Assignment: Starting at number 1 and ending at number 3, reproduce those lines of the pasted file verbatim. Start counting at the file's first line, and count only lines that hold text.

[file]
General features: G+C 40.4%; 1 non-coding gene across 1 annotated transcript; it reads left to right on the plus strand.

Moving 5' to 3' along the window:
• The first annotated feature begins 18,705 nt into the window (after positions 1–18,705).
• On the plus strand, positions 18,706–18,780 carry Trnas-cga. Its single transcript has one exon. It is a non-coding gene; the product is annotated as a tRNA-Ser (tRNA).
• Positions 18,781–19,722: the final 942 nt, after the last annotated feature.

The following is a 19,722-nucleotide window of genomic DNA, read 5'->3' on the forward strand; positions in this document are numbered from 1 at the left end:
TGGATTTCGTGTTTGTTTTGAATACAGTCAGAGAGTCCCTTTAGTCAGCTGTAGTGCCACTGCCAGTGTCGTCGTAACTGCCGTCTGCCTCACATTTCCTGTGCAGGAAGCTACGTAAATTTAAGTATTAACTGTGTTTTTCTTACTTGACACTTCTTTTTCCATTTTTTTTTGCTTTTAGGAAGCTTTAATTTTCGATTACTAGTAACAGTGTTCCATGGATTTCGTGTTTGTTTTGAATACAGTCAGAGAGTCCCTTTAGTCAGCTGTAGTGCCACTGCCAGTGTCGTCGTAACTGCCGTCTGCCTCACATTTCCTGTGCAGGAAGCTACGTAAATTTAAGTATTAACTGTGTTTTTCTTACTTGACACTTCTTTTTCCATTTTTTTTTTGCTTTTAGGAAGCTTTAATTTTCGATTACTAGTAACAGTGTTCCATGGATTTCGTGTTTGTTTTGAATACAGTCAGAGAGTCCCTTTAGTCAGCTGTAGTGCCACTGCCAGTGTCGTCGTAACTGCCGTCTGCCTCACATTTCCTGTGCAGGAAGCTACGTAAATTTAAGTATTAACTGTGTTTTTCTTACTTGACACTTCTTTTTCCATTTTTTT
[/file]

General features: G+C 40.4%; 1 non-coding gene across 1 annotated transcript; it reads left to right on the plus strand.

Moving 5' to 3' along the window:
• The first annotated feature begins 18,705 nt into the window (after positions 1–18,705).